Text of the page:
## Why is Finite Element Analysis an Upper Bound Method

## Why is Finite Element Analysis an Upper Bound Method

(OP)

Here's a pretty easy one I can't wrap my head around:

For finite element analysis of a mechanical stress problem why does deflection and stress

I understand that the behavior of elements in between nodes are approximated by linear or quadratic functions and cannot exactly represent an irregular shape, so finite elements must be made smaller until the deflection profile required between the nodes can adequately represented by these shape functions; however, I don't understand why this increasingly more accurate shape approximation always produces higher stress/deflections.

“The most successful people in life are the ones who ask questions. They’re always learning. They’re always growing. They’re always pushing.” Robert Kiyosaki

For finite element analysis of a mechanical stress problem why does deflection and stress

**always**__increase____towards an exact solution?__I understand that the behavior of elements in between nodes are approximated by linear or quadratic functions and cannot exactly represent an irregular shape, so finite elements must be made smaller until the deflection profile required between the nodes can adequately represented by these shape functions; however, I don't understand why this increasingly more accurate shape approximation always produces higher stress/deflections.

“The most successful people in life are the ones who ask questions. They’re always learning. They’re always growing. They’re always pushing.” Robert Kiyosaki

## RE: Why is Finite Element Analysis an Upper Bound Method

Cheers

Greg Locock

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## RE: Why is Finite Element Analysis an Upper Bound Method

Cheers

Greg Locock

New here? Try reading these, they might help FAQ731-376: Eng-Tips.com Forum Policies http://eng-tips.com/market.cfm?

## RE: Why is Finite Element Analysis an Upper Bound Method

## RE: Why is Finite Element Analysis an Upper Bound Method

## RE: Why is Finite Element Analysis an Upper Bound Method

"the strain energy in FEM solution is always smaller or equal to"

Only one of those statements can be correct.

Cheers

Greg Locock

New here? Try reading these, they might help FAQ731-376: Eng-Tips.com Forum Policies http://eng-tips.com/market.cfm?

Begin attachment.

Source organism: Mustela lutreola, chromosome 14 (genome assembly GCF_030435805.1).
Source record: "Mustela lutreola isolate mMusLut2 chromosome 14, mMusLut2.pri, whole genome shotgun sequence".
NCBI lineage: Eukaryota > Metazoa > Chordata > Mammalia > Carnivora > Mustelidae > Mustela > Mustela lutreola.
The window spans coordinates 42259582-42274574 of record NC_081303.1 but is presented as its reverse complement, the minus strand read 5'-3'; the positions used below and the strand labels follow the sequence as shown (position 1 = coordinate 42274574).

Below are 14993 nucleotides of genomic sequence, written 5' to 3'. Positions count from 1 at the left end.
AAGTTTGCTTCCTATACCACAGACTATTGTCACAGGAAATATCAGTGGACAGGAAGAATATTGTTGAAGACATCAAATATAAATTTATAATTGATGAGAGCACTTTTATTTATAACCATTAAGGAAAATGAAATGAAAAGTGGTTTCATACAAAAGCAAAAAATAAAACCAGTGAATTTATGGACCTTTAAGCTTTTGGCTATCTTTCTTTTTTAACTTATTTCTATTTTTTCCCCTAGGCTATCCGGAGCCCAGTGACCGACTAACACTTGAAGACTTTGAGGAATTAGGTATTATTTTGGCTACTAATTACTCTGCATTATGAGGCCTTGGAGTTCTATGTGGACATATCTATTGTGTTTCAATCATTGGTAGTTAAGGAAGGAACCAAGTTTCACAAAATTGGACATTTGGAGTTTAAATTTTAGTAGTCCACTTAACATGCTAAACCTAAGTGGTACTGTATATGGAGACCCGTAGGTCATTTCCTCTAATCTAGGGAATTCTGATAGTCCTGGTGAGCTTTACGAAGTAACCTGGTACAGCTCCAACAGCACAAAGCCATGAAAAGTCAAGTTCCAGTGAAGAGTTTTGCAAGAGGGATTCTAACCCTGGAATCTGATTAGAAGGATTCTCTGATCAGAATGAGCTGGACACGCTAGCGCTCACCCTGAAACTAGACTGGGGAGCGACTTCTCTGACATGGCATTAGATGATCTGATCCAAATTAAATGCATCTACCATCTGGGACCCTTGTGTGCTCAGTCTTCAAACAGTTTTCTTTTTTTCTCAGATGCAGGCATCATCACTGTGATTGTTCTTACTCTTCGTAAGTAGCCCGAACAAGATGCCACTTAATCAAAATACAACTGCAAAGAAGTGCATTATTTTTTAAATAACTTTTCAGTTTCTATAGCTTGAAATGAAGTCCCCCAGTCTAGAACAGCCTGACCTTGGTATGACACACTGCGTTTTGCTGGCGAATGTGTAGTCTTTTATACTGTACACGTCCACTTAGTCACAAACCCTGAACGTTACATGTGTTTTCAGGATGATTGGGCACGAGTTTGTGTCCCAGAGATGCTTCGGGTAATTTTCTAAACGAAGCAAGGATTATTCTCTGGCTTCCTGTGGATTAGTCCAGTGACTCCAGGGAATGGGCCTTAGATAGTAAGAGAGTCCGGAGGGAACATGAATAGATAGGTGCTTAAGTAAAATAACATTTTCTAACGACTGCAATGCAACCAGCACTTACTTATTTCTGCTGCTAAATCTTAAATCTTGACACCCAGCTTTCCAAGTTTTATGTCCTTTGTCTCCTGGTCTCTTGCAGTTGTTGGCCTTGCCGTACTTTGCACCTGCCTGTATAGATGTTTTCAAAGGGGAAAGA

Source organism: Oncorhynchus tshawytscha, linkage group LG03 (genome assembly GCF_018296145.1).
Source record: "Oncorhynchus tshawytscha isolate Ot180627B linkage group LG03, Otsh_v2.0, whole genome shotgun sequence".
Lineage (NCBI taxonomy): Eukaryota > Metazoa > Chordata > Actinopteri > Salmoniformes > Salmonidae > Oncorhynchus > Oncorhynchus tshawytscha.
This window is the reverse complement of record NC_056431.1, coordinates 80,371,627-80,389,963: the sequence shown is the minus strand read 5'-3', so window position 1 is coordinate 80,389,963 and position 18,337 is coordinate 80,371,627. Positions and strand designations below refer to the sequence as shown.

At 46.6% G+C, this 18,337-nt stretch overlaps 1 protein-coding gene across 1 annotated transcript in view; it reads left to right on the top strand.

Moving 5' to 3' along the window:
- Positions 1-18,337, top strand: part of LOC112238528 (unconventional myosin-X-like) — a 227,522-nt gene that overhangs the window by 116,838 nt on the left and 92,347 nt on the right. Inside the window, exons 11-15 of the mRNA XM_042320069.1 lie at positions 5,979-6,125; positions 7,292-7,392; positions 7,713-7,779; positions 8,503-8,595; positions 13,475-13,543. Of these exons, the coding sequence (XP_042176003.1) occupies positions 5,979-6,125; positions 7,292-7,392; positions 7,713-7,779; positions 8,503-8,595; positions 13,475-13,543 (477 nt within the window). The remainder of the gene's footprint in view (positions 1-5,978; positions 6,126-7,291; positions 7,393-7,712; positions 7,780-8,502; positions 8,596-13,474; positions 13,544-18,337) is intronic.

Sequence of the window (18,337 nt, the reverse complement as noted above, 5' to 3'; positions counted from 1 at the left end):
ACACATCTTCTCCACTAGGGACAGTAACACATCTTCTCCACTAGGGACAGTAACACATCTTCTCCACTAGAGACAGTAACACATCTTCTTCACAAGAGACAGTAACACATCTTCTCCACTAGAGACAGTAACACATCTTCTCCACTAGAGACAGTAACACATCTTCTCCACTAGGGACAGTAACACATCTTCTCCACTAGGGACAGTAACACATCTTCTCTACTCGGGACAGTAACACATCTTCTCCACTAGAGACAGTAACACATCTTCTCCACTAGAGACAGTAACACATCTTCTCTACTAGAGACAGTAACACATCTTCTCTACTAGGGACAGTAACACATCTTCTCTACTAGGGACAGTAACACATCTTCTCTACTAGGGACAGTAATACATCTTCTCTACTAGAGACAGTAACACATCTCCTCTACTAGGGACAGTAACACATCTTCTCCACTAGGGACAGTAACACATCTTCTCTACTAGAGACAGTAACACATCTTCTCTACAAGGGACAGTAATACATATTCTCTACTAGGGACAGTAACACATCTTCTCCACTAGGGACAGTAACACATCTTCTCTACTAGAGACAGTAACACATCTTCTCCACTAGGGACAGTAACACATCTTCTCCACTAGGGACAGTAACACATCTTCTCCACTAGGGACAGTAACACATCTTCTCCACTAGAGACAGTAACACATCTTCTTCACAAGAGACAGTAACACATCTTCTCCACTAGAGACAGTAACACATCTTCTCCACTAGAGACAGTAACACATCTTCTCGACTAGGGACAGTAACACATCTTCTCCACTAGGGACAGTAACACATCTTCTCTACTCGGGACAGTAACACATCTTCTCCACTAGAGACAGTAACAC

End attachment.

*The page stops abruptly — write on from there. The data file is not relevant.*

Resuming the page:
## RE: Why is Finite Element Analysis an Upper Bound Method

## RE: Why is Finite Element Analysis an Upper Bound Method

“The most successful people in life are the ones who ask questions. They’re always learning. They’re always growing. They’re always pushing.” Robert Kiyosaki

## RE: Why is Finite Element Analysis an Upper Bound Method

## RE: Why is Finite Element Analysis an Upper Bound Method

## RE: Why is Finite Element Analysis an Upper Bound Method

Greg Locock

## RE: Why is Finite Element Analysis an Upper Bound Method

Adapted from Hughes "The Finite Element Method", Chapter 4.Consider the

exact problemwritten in weak form:Find

∈usuch that for allS∈w:Va(

,w) = (u,w) + (f,w)g_{Γ}The approximate finite element problem is:

Find

∈u^{h}such that for allS^{h}∈w^{h}:V^{h}a(

,w^{h}) = (u^{h},w^{h}) + (f,w^{h})g_{Γ}And assume the following:

⊂S^{h}S⊂V^{h}V_{Γ}are symmetric and bilinear_{m}define equivalent norms onVTheorem:Letdenote thee = u^{h}-uerrorin the finite element approximation. Then,- a(
- a(

Part (a) means that the error is orthogonal to the subspace,w^{h}) = 0, for alleinw^{h}V^{h},e) ≤ a(e-U^{h},u-U^{h}), for allu∈U^{h}S^{h}⊂V^{h}, in other words "Vis the projection ofu^{h}ontouwith respect to a(·,·) "S^{h}Part (b) is the best approximation property: "there is no member of

that is a better approximation toS^{h}(with respect to the energy norm a(·,·) ) thanu"u^{h}From here you can prove the corollary:

a(

,u) = a(u,u^{h}) + a(u^{h},e)eAnd rearranging to

a(

,e) = a(e,u) - a(u,u^{h})u^{h}reveals that

the energy of the error equals (minus) the error of the energyIt is also a direct consequence of the corollary that

a(

,u^{h})≤ a(u^{h})u,uThat is that the approximate solution underestimates the strain energy